Caol Ila 14 Year Old unpeated 59.3%
What they said about it: From a batch made only once a year, the seventh limited release of unpeated Caol Ila, the first at 14 years old, also the first ‘sherried’ Caol Ila released in this series. From 1st fill ex-bodega European Oak casks filled in 1997.
What I say about it: The unpeated Caol Ila was a big surprise and one of the highlights last year. I was so impressed I bought a bottle. And that doesn’t happen often. So expectations are high going in to this one and it’s first up on the plate with a roster that includes a 35 year old Brora (a step too far? We shall see…), a Talisker 35 year old (lots of confidence in this), two Lagavulins, a 25 year Dalwhinnie, a Port Ellen, and the oldest Auchroisk ever released. No pressure then…
How it did…
Nose: I can’t say I’m very impressed with the nose. it’s tight and even without water it doesn’t have a great deal to say. There’s a slightly doughy, mouldy off note there, too. With time there is some sweet lemon and lime, some sherbet.
Palate: Much better! Don’t over-water it, but those lemon and lime notes are on the palate and it’s sweet and very drinkable, honeyed, soft in the mouth and with some spice from the oak to keep it interesting. as you’d expect rich and oily in the mouth.
Finish: Big, soft, honeyed and spicy.
Would I or wouldn’t I?* I would! 1–0 to the Ageo!
Next up…oh goodness me, it’s the Led Zeppelin of malt, the historic monster that can still sweep all before it…
Brora 35 year old 48.1%
What they want for it: £400
What they said about it .Eleventh of a very limited series of annual releases. Vatted from whiskies at least 35 years old distilled in 1976 & 1977 and aged in refill American Oak casks What I say about it I absolutely adore Brora, a ‘shiver down the spine every time’ malt from the same site as Clynelish and well and truly consigned to history. But I can’t think of any malt that gives more ammunition to the big whisky companies who argue that independent bottlers damage their brands’ reputations. Diageo has brilliantly managed the releases from this distillery – at a substantial price to the consumer, to be fair. But I’ve tasted independent bottlings priced well over £100 that are as bad as any whisky I’ve taken anywhere in the world. That’s the equivalent of taking a bad bootleg of the aforementioned Zep, recorded on a Sony Walkman, and selling it off as a band rarity. But even Diageo’s release last year was a disappointment. Maybe it was the Caol Ila situation in reverse.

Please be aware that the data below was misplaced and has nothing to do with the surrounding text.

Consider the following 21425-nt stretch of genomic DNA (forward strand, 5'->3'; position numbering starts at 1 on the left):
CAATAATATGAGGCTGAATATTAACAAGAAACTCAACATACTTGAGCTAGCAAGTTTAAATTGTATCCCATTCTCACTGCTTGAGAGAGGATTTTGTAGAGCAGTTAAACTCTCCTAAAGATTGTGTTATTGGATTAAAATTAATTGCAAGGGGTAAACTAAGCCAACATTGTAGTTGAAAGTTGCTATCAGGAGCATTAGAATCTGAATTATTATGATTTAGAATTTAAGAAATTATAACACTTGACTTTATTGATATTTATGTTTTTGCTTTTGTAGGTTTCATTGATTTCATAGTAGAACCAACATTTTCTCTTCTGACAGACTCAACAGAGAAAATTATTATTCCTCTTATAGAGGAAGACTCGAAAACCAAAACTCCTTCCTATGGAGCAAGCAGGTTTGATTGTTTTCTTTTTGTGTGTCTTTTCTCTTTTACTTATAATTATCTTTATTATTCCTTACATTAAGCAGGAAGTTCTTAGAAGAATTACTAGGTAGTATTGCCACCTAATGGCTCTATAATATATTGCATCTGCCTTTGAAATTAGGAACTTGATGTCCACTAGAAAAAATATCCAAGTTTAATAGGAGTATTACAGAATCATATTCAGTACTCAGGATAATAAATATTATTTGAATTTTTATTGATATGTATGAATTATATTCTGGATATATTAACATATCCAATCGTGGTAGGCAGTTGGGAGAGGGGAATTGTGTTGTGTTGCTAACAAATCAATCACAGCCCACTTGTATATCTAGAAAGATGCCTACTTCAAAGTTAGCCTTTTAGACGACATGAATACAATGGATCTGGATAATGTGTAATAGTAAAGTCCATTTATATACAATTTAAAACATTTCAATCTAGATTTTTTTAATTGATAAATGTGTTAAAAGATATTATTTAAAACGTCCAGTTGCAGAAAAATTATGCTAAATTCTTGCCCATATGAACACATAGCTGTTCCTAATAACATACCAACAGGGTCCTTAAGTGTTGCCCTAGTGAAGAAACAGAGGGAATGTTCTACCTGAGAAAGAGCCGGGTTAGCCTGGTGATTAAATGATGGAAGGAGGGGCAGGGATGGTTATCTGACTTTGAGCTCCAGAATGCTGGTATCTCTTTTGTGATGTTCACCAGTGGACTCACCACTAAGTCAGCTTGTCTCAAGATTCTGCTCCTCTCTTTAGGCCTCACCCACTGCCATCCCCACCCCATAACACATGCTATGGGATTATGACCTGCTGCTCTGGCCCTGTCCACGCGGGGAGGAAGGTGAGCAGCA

How it did…
Nose: Moody, Autumnal, Stewed dates and plums, some smoke and peat. Could be Japanese. woody, oily, intense and damp.
Palate: Quite thin, not as bold and rich as other bottlings. I’m wondering whether it’s got too old and frail? That said, there are fare some menthol and liquorice notes which i find irresistible, the peat is still defined and attractive and thew overall balance of the whisky, with some apricot and tropical fruit poking up through the oak and smoke making it a damn fine dram (not my phrase). Hard to fault, then, and I prefer it to last year’s. And it’s certainly Brora.